Fort Gratiot Express owner-operator Cliff Hagedon was featured last week on Public Radio International and WNYC’s The Takeaway program in a segment on economic indicators with a human life behind them. Hagedon noted increasingly favorables ratios of available trucks to available loads on public load boards in any given area as evidence that the economic slump was at least beginning to improve for him in some areas of the country. “Right now, I am looking in Meridian, Mississippi, and there are, within a 150-mile radius, 47 loads and 73 trucks that need to be loaded,” Hagedon told WNYC reporters. “A year ago,” Hagedon added, “I would have been seeing 50 loads and 250 trucks.”
That’s a tough indicator, with the perhaps most key element being the dramatic reduction in capacity — or fleets and owner-operators going out of business — the numbers represent. But for those still active in the industry, it could mean, as Hagedon suggests, that business prospects have at least improved since last year’s extremely tough period.
I recently concluded something of an informal test of economic activity of my own, one you might remember from this post back in May. I counted trucks headed eastbound on I-20/59 in Alabama between milemarkers no. 90 and 100 as I shuttled at 70 mph westbound on the same route, roughly beginning at 7:30 a.m., from the second week of May to the end of July. What I found was a slowly increasing number of Class 8s making moves during that period, increases from an average 53 trucks the first full week of June to an average 71 the last week of July.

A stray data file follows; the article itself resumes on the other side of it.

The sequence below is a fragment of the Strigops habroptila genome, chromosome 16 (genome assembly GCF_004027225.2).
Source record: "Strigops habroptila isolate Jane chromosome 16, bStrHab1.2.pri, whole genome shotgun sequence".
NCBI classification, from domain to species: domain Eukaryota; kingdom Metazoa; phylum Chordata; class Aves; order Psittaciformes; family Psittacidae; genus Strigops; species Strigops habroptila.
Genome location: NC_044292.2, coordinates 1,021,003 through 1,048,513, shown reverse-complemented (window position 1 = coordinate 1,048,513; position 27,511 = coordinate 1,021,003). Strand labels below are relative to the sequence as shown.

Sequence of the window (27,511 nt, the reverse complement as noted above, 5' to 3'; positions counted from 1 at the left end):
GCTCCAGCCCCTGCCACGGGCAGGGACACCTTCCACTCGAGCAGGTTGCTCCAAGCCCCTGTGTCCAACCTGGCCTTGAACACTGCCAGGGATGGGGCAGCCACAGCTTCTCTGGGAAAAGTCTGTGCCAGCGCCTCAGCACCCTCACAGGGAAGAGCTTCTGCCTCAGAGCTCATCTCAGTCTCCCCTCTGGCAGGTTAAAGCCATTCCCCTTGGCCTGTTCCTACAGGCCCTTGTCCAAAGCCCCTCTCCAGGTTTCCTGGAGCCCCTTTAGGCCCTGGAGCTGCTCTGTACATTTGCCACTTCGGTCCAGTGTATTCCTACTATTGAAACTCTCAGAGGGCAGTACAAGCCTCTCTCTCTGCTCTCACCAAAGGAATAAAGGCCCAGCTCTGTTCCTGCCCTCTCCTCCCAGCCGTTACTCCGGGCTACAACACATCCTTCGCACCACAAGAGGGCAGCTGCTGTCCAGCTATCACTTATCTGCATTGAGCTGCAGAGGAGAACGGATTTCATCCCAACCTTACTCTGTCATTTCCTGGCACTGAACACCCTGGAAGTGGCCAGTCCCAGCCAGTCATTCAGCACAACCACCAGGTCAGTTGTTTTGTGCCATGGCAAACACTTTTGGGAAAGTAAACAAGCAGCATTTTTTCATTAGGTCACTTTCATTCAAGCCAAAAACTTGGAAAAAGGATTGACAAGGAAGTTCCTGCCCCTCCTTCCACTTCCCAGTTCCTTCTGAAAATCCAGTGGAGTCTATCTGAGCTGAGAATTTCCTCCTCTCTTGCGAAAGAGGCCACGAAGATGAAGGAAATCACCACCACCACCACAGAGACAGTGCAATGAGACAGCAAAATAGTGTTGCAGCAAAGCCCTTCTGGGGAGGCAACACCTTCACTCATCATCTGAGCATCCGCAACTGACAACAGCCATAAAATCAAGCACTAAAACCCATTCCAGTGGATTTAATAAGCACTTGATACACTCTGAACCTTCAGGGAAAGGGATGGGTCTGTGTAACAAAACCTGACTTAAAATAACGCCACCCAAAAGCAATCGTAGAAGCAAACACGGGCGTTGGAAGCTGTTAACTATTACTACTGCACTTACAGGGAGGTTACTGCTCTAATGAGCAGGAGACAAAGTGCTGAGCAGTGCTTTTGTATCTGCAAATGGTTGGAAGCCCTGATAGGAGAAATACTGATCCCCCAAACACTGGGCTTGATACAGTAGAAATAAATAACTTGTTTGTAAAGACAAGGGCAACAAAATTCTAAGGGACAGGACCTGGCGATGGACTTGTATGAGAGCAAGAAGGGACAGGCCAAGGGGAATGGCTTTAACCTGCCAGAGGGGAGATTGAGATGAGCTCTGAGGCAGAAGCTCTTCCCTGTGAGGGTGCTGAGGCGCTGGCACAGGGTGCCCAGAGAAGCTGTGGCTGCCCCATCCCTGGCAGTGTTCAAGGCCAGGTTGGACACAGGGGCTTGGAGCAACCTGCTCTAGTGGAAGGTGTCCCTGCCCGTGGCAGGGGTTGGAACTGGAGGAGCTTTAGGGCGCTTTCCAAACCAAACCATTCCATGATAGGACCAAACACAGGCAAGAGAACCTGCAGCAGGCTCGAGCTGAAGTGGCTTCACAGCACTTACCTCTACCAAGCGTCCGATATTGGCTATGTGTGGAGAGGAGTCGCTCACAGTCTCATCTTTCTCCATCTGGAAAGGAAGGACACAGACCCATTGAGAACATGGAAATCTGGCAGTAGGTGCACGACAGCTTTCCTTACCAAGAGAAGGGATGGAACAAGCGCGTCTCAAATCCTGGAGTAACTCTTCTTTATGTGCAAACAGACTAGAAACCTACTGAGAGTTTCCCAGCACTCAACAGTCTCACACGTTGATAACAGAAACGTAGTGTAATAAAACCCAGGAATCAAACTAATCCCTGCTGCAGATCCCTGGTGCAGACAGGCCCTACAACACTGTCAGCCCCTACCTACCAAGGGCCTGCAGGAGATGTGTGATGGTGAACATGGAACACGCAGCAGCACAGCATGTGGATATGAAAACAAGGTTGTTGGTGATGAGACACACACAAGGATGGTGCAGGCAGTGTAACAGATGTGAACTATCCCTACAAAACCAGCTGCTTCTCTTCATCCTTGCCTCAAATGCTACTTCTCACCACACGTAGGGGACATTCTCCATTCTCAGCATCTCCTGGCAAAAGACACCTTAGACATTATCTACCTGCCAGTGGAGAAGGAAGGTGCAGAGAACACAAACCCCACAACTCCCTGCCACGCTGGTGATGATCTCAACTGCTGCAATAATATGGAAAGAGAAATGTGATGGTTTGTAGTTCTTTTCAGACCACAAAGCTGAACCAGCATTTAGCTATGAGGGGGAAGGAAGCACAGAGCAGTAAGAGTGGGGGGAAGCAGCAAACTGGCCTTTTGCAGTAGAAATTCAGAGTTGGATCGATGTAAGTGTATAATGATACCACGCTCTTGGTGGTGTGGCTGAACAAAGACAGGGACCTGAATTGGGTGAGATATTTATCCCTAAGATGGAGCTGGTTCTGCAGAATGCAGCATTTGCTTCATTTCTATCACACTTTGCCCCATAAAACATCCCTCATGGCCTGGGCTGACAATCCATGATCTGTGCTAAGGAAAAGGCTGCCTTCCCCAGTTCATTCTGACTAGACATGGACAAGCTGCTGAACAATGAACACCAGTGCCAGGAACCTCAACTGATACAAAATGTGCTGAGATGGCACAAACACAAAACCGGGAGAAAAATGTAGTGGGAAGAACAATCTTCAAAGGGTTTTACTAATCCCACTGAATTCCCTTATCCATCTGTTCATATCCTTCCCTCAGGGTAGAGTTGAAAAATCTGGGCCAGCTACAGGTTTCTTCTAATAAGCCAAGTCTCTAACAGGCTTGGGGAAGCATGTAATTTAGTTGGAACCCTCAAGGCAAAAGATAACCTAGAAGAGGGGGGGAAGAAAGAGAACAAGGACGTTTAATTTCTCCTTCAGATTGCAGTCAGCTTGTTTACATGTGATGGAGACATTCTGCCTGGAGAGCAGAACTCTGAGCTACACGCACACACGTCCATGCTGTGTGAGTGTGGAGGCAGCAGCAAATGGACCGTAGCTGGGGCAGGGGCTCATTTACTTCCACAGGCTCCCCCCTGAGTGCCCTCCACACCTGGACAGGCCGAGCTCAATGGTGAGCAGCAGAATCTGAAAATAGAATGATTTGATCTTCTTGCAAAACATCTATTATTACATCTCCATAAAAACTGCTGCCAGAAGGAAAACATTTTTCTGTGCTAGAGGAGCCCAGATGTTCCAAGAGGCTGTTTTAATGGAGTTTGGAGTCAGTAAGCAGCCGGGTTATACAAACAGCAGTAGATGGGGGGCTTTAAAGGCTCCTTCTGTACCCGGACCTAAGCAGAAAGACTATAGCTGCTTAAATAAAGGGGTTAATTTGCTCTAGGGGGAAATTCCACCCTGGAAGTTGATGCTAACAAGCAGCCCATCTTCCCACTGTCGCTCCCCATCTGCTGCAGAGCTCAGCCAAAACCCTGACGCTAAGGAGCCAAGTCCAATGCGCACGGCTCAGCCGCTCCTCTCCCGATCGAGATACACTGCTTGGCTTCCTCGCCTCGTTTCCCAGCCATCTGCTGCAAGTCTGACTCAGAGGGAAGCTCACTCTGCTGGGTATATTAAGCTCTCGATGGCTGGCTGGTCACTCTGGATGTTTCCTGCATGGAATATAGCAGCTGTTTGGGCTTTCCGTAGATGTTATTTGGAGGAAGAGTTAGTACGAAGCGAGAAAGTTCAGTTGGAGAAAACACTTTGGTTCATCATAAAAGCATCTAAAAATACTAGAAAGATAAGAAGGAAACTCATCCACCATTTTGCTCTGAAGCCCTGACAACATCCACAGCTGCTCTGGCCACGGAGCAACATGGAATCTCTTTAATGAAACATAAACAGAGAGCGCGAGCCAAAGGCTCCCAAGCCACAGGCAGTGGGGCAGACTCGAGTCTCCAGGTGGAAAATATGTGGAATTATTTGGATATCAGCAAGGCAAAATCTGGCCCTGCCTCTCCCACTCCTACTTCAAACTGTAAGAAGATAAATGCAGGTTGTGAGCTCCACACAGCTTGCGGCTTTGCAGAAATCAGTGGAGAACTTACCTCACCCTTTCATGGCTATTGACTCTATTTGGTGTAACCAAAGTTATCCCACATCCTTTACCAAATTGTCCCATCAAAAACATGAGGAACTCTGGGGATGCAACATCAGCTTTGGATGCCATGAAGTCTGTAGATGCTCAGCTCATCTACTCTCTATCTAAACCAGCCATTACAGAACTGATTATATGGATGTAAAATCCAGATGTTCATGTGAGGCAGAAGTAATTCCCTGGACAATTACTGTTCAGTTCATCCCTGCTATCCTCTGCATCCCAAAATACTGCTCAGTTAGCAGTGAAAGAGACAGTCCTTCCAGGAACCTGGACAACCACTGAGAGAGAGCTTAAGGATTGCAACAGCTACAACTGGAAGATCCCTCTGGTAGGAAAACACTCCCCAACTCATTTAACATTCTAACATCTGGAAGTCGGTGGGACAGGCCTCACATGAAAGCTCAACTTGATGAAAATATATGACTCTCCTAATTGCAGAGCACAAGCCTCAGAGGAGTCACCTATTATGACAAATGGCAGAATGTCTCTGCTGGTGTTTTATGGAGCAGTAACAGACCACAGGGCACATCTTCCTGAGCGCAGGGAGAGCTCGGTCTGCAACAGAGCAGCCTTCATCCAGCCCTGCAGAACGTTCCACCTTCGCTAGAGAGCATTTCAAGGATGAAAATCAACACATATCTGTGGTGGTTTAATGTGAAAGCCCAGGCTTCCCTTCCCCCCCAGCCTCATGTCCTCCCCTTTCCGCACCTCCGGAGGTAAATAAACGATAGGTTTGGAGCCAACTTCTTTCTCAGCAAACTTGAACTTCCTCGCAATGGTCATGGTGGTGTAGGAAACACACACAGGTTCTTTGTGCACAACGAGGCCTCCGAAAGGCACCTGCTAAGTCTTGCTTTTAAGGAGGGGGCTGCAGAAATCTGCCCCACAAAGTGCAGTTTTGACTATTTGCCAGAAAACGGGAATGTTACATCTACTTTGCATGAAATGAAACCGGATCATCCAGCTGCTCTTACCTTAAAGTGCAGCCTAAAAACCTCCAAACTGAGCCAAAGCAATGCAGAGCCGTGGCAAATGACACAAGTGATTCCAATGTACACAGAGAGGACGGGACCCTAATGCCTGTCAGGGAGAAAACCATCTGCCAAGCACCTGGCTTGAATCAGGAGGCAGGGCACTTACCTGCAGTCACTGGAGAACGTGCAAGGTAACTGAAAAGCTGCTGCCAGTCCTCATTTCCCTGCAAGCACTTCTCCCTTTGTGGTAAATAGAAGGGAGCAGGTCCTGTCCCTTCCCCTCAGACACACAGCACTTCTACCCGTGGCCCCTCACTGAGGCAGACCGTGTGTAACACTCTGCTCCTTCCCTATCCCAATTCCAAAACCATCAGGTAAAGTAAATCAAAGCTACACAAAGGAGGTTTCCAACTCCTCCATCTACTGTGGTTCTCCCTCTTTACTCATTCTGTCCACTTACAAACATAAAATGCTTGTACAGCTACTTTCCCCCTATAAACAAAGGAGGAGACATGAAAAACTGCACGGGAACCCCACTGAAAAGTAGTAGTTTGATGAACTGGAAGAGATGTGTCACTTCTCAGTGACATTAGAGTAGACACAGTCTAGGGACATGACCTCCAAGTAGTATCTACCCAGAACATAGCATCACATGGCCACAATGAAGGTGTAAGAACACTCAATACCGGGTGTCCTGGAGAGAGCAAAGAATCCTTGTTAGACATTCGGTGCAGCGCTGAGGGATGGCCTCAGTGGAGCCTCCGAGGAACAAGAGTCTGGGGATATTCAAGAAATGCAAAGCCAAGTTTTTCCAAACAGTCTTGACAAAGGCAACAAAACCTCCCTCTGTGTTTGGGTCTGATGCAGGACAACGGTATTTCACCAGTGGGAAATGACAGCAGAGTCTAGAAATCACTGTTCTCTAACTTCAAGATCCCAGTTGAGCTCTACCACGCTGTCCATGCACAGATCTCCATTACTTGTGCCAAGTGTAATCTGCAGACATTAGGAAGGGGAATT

Here are the averages I found over the entire 12-week time period:
WEEK 1: 49 em(MAY)
WEEK 2: 50
WEEK 3: 55
WEEK 4: 54 em(JUNE)
WEEK 5: 52
WEEK 6: 53
WEEK 7: 72
WEEK 8: 61 em(JULY)
WEEK 9: 59
WEEK 10: 60
WEEK 11: 71
WEEK 12: 63
From officialdom, though, the picture still looks somewhat bleak. Numbers for company driver employment dropped again in July by a half percent, according to this eTrucker story.
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